Having had the honor of playing over twenty Lapham-Grant matches and having been the U.S. team captain, I was particularly pleased to be asked to write this article. More than anything else, there is no doubt the Lapham-Grant is steeped in tradition “pressed down and running over’. But before discussing tradition, I must first set forth some facts and history.
In 1922 Henry G. Lapham of Brookline, Mass., donated the “International Squash Racquets Lapham Trophy” for singles competition. In 1944 Alastair Grant of Montreal, Quebec donated the International Doubles Squash Racquets Grant Trophy”. The two deeds of gift are very similar calling for annual competition to be held alternately in Canada and the United States. The number of matches were established as from five to fifteen in singles and from five to eleven In doubles. Both deeds of gift state, The competition shall be open to teams representing the United States and Canada”. This restriction is worthy of note because in 1924 and 1927 official teams from the British S.R.A. competed. The 1924 team was led by Gerald Robarts of the Bath Club, London_ Sad to report this venerable dub was recently torn down. Robarts is unique in the history of squash for, during his visit to North America, he won both the U.S. and Canadian singles championships. In 1972 a team from the S.R.A. of Australia competed on an unofficial basis as they had insufficient players.
In size and beauty the trophies themselves rival the Davis Cup, the Stanley Cup and the Sumo Cup. They are valued at well over $50,000. It is of interest to note the Grant Trophy was lost for about ten years and was ultimately discovered in the basement of the Montreal Amateur Athletic Association. The first addition to the trophies was a tray given by Henry Lapham’s son. Since then various additions have been donated by past C.S.R.A. and U.S.S.R.A. Presidents such as, in alphabetical order, S. Brauns, H. Hallward, W. Ketcham, D. Leggat, G. rviorntt, I. Stewart, and T. Wrightson.
In the Lapham matches the winners have been United States 36, Canada 23 and England 1. In the Grant matches the winners have been United States 15 and Canada 14. Twenty four cities have acted as hosts. In the early years these competitions were held In separate cities but for most of their history they were held concurrently. Since World War II the United States has avoided holding these events in such major centers as Boston, New York and Philadelphia as these cities are reserved for the hosting of the National Singles. Perhaps the most unusual venue was the doubles court at the Aetna Life Insurance Company in Hartford, Conn. It was too long, too narrow, too high, had vents in the side wall’s playing area and the floor was lined for every sport except bowling on the green.
At least two individuals, David Fleming-Wood and Ian IVIcAvity, have played for both countries. What has been of particular interest Is the continuing involvement of both governing assodation’s officers. A unique example of this was the 1945 U.S. doubles team. It contained three father-son combinations; Kingsley, Knox and Sonnabend. Ultimately all six became officers of the U.S.S.R.A.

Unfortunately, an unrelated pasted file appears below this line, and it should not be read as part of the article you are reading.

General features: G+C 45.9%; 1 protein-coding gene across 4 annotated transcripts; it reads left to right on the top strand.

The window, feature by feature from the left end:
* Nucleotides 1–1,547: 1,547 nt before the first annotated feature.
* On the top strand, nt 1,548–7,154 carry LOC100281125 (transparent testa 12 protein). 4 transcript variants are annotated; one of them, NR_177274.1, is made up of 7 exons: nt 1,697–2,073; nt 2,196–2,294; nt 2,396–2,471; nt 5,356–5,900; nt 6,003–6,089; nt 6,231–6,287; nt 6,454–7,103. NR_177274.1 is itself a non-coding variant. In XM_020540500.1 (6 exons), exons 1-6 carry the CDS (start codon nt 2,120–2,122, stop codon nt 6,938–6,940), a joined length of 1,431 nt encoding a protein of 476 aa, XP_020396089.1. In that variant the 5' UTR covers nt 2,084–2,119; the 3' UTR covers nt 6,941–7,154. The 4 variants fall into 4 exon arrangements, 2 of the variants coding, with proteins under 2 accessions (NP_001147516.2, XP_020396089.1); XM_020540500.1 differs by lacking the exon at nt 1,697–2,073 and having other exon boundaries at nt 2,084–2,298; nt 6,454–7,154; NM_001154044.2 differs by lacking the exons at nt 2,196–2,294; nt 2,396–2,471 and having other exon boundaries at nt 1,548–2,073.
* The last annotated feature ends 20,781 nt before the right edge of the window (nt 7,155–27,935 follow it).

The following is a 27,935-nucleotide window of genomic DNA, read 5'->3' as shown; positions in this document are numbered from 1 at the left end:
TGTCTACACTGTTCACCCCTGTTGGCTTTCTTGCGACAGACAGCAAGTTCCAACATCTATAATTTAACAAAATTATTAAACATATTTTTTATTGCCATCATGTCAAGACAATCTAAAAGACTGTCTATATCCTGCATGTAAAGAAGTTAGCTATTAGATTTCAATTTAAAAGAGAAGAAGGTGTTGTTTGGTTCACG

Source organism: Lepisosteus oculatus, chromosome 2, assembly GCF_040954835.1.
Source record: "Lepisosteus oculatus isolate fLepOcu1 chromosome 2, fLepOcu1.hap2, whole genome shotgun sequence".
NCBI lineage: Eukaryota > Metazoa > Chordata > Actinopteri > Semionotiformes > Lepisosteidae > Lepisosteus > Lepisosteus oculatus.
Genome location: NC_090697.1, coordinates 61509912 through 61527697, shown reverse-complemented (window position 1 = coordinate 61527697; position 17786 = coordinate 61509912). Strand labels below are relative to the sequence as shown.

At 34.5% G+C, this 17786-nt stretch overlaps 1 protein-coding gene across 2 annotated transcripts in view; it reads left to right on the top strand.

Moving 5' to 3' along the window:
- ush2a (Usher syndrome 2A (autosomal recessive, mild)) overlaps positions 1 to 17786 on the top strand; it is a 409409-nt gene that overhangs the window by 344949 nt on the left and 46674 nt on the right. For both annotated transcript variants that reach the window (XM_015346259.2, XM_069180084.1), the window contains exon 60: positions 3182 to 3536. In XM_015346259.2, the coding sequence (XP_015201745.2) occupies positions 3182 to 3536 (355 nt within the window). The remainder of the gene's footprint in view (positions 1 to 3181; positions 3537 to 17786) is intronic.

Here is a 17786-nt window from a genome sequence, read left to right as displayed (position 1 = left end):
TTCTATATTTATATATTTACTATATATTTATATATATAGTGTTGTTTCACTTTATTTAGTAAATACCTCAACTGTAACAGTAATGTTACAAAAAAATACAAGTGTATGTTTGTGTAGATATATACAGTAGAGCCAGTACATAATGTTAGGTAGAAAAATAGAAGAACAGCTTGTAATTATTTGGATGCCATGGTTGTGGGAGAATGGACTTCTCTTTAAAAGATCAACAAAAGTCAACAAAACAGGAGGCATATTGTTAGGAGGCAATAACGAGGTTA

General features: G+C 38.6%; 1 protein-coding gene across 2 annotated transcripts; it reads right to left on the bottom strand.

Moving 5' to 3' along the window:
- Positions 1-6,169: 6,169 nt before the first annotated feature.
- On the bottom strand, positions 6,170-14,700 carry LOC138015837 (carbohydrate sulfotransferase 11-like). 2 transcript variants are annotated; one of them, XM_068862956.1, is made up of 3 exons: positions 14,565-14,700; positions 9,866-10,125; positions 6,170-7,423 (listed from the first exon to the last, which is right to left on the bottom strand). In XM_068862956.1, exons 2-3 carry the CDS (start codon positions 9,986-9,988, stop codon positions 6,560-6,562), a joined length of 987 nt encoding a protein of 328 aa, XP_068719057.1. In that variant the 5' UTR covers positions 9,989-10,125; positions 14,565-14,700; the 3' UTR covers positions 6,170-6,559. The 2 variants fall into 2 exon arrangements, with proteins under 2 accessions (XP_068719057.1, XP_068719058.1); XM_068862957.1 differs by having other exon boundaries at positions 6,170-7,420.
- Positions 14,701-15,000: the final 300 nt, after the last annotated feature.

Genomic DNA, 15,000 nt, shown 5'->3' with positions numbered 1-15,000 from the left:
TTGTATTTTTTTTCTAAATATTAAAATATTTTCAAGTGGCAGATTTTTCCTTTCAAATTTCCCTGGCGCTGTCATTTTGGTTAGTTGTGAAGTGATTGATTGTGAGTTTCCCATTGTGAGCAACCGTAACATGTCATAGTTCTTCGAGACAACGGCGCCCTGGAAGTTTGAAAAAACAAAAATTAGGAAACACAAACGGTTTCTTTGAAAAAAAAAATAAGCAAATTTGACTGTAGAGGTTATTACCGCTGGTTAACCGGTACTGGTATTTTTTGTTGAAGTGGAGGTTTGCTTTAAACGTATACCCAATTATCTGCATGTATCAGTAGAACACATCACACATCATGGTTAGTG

Surely the most import tradition is the high level of sportsmanship evident in all concerned. Having a much larger population, the United States could have run up a much higher score of victories. However, historically, the two nations have consciously tried to balance their two teams. As someone once observed, a Lapham team should consist of five good players, five inferior players and five bon vivants. When two great champions, Sam Howe and Colin Adair, were playing each other, the referee called a let point against Adair. Howe was furious and told the referee in no uncertain terms that let points were never called in Lapham play. One of the former great stalwarts of the U.S. team came from New England. He always played number 15 and always lost. However, one year the Canadians, with great compassion for his continuing loyalty, produced a player worse than our hero and he finally won.
Another important tradition is the Saturday evening black tie dinner. The room is decorated with the two flags and toasts are proposed to the Queen and the U.S. President. Champagne is poured into the Lapharn Trophy for one and all to drink. In 1958 Braman Adams was not only President of the U.S.S.R.A. but also Treasurer of the Field Cup of Greenwich, site of the Lapham-Grant. He spent the club’s entire annual entertainment budget on that weekend by having served such teams as rock comish game hens stuffed with wild rice. At one dinner in Canada each course was brought from the kitchen preceded by the Black Watch pipers. Normally there is no guest speaker but one time the Canadians invited the famous Camillien Houde to address the dinner. He had had a highly checkered career. He spent World War II in jail as an objector and then, phoenix-like, he ran for and was elected mayor of Montreal using the campaign slogan his constituents should be called Canadians of French descent and not French-Canadians.
The final tradition has been the impact of demon rum on the contestants, which in many cases has been historic. In the past, players have (a) fallen down stairs breaking their collarbone (b) been jailed for drunkenness (c) sent to bed down an elevator in a laundry basket (d) received a midnight phone call from their wife saying “You’re married and you’re drunk” (e) found asleep in the snow (f) arrived at the dub Saturday morning still in black tie (g) fallen into the court.
It has been truly said the 3,000 mile border between Canada and the United States is the longest unguarded international border in the world. This is easily understood when one considers the grand spirit behind the glorious history of the Lapham-Grant. And, so, in parting, as Sir Henry Newbolt urged in Vitai Lampada ‘Play upl play up! and play the game!”